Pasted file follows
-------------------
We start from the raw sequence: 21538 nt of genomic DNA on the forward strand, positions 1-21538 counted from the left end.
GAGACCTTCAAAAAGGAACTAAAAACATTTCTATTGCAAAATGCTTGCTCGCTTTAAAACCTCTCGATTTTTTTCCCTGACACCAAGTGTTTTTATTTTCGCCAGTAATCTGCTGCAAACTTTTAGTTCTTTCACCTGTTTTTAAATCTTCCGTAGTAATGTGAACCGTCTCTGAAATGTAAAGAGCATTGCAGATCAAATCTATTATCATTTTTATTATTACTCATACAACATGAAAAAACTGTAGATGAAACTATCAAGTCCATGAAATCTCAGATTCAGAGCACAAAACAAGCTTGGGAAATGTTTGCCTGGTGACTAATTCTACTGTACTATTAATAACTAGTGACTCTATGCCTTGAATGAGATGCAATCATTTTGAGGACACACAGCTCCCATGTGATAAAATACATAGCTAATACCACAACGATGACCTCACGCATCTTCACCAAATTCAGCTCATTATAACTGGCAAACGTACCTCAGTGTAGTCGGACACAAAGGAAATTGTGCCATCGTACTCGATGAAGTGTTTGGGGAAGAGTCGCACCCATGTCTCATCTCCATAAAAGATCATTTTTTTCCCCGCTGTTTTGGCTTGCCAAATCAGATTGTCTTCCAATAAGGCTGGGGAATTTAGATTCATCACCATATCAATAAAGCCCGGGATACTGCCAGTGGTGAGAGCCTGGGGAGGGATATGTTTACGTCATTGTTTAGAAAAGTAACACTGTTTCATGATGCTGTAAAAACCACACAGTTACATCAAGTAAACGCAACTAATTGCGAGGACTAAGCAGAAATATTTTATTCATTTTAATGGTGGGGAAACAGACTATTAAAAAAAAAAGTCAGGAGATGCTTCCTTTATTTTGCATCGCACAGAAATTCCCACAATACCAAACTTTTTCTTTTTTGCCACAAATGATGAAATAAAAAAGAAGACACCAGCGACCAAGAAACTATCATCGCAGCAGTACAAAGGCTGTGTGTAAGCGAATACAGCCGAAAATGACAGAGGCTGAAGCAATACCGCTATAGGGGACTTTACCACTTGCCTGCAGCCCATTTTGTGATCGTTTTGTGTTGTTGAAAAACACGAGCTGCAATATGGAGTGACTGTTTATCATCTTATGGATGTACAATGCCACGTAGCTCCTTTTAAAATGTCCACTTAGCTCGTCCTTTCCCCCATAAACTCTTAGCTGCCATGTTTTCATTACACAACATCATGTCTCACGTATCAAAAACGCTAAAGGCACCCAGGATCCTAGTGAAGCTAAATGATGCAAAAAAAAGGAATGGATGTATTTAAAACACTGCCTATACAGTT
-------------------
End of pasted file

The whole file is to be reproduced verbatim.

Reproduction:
We start from the raw sequence: 21538 nt of genomic DNA on the forward strand, positions 1-21538 counted from the left end.
GAGACCTTCAAAAAGGAACTAAAAACATTTCTATTGCAAAATGCTTGCTCGCTTTAAAACCTCTCGATTTTTTTCCCTGACACCAAGTGTTTTTATTTTCGCCAGTAATCTGCTGCAAACTTTTAGTTCTTTCACCTGTTTTTAAATCTTCCGTAGTAATGTGAACCGTCTCTGAAATGTAAAGAGCATTGCAGATCAAATCTATTATCATTTTTATTATTACTCATACAACATGAAAAAACTGTAGATGAAACTATCAAGTCCATGAAATCTCAGATTCAGAGCACAAAACAAGCTTGGGAAATGTTTGCCTGGTGACTAATTCTACTGTACTATTAATAACTAGTGACTCTATGCCTTGAATGAGATGCAATCATTTTGAGGACACACAGCTCCCATGTGATAAAATACATAGCTAATACCACAACGATGACCTCACGCATCTTCACCAAATTCAGCTCATTATAACTGGCAAACGTACCTCAGTGTAGTCGGACACAAAGGAAATTGTGCCATCGTACTCGATGAAGTGTTTGGGGAAGAGTCGCACCCATGTCTCATCTCCATAAAAGATCATTTTTTTCCCCGCTGTTTTGGCTTGCCAAATCAGATTGTCTTCCAATAAGGCTGGGGAATTTAGATTCATCACCATATCAATAAAGCCCGGGATACTGCCAGTGGTGAGAGCCTGGGGAGGGATATGTTTACGTCATTGTTTAGAAAAGTAACACTGTTTCATGATGCTGTAAAAACCACACAGTTACATCAAGTAAACGCAACTAATTGCGAGGACTAAGCAGAAATATTTTATTCATTTTAATGGTGGGGAAACAGACTATTAAAAAAAAAAGTCAGGAGATGCTTCCTTTATTTTGCATCGCACAGAAATTCCCACAATACCAAACTTTTTCTTTTTTGCCACAAATGATGAAATAAAAAAGAAGACACCAGCGACCAAGAAACTATCATCGCAGCAGTACAAAGGCTGTGTGTAAGCGAATACAGCCGAAAATGACAGAGGCTGAAGCAATACCGCTATAGGGGACTTTACCACTTGCCTGCAGCCCATTTTGTGATCGTTTTGTGTTGTTGAAAAACACGAGCTGCAATATGGAGTGACTGTTTATCATCTTATGGATGTACAATGCCACGTAGCTCCTTTTAAAATGTCCACTTAGCTCGTCCTTTCCCCCATAAACTCTTAGCTGCCATGTTTTCATTACACAACATCATGTCTCACGTATCAAAAACGCTAAAGGCACCCAGGATCCTAGTGAAGCTAAATGATGCAAAAAAAAGGAATGGATGTATTTAAAACACTGCCTATACAGTT